Would someone under the effects of comprehend languages understand Thieves' Cant? Specifically, would they understand the meaning of what the person was saying and not just the words?


1 Answer 1



Comprehend languages only lets you understand the literal meaning of the words.

For the duration, you understand the literal meaning of any spoken language that you hear.

Thieves cant states that the message is coded so only thieves would understand.

During your rogue training you learned thieves' cant, a secret mix of dialect, jargon and code that allows you to hide messages in seemingly normal conversation.

So while you may understand the literal message, "The rooster flies when the blood moon rises," you will not understand that this means that, "The man with the red scar on his neck is your target for assassination by midnight tonight."

This is akin to telling somebody to read the 3rd letter of the first paragraph in a book, in which it spells out a secret message to them. Comprehend languages would let you understand the paragraph, but would give you no insight whatsoever to the hidden code inside it.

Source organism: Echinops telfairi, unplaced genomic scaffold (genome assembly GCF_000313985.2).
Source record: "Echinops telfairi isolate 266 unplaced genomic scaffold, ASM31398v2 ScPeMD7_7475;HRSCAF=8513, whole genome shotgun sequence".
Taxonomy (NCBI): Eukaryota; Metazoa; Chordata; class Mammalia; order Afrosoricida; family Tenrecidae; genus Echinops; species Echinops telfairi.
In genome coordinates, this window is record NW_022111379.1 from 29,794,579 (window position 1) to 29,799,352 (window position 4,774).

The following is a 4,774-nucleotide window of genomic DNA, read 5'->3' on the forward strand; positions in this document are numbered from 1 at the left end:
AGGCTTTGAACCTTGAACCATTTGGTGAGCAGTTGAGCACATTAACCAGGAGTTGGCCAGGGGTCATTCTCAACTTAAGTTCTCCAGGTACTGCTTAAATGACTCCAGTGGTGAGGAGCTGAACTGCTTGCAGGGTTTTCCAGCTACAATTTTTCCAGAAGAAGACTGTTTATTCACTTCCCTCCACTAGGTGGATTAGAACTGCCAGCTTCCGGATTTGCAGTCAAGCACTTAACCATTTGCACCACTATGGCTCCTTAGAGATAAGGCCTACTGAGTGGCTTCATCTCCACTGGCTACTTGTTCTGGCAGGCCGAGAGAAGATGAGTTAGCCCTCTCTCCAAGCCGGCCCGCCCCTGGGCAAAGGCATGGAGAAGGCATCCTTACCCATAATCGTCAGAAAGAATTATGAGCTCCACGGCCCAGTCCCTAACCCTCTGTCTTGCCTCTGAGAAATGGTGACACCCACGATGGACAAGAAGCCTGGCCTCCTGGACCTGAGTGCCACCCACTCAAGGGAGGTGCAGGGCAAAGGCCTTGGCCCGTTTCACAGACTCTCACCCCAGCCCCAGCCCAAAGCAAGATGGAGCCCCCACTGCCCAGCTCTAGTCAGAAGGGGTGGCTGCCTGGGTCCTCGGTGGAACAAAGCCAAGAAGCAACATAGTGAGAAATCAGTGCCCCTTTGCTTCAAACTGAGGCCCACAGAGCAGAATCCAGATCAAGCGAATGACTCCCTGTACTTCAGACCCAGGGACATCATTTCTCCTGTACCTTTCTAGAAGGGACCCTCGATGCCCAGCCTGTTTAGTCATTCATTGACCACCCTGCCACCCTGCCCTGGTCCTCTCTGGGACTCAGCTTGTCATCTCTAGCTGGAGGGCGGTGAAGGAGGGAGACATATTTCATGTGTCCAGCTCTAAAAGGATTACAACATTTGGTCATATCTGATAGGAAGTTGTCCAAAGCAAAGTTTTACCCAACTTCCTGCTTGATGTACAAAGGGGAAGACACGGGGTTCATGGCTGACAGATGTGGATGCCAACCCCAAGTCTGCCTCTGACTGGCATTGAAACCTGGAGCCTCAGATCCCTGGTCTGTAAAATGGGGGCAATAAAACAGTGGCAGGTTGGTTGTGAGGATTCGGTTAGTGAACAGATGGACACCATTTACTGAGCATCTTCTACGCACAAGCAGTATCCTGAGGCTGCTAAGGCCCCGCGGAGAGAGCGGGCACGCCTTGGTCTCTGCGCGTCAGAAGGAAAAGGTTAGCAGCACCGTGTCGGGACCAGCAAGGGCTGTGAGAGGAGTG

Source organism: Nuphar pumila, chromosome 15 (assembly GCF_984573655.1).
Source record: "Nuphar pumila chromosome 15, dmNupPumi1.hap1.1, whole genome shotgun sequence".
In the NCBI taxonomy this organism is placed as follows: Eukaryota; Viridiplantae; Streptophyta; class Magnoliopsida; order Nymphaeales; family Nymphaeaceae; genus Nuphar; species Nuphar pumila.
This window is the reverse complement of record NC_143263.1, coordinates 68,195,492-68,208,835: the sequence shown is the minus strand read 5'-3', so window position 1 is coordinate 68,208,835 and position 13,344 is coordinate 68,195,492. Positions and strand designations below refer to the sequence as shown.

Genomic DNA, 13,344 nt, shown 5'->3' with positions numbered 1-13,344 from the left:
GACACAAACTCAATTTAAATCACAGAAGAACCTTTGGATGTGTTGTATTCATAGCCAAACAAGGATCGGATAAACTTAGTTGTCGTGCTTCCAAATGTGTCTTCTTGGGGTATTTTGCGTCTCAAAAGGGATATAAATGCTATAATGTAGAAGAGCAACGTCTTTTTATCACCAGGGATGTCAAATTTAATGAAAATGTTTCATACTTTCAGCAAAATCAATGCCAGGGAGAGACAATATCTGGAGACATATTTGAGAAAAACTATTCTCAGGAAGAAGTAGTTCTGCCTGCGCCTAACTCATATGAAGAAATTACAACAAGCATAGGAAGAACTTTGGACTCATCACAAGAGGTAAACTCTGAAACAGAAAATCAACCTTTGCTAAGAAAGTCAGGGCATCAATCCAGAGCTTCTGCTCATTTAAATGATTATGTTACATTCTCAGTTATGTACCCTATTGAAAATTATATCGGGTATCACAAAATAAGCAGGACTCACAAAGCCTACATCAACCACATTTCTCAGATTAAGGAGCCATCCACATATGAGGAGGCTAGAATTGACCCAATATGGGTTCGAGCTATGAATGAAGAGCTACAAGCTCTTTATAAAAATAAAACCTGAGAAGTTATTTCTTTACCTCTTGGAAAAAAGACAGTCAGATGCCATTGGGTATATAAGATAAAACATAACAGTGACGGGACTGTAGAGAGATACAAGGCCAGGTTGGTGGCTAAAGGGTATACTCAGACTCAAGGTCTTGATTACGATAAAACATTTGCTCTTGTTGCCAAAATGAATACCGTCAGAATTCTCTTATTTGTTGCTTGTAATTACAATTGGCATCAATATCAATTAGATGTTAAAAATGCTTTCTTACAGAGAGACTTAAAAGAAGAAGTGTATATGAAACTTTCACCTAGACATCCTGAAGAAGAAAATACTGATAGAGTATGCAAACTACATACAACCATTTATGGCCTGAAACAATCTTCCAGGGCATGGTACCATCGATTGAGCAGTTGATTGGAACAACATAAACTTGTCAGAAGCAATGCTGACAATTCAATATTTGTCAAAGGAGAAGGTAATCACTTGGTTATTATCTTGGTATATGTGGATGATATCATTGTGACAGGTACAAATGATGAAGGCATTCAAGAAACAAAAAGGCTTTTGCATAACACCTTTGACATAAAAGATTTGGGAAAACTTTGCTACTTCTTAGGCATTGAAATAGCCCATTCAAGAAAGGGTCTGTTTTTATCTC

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    \$\begingroup\$ Looks like Jeremy Crawford supports this as well (not that your answer is unclear at all) \$\endgroup\$ Commented Feb 16, 2018 at 14:54
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    \$\begingroup\$ I wish they would just make this a skill again. In a world that is not so cosmopolitan thieves of different countries/cultures/races would not understand each other. Prime example is the episode of TNG, "Darmok". \$\endgroup\$
    – Slagmoth
    Commented Feb 16, 2018 at 16:46
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    \$\begingroup\$ You can learn thieves cant during downtime depending on your DM. Same as weapon proficiencies or other languages. There's nothing stopping somebody from teaching you thieves cant. After all, the rogue learned it from somebody, so clearly it's a teachable skill. \$\endgroup\$ Commented Feb 16, 2018 at 16:57
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    \$\begingroup\$ A steganography skill? Cool! \$\endgroup\$ Commented Feb 16, 2018 at 21:25
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    \$\begingroup\$ You might want to add that Thieves' Cant is not a language, but "a mix of dialect, jargon, and code", and does not appear in the Languages table, just as further explanation. \$\endgroup\$
    – Mark
    Commented Mar 29, 2018 at 14:27

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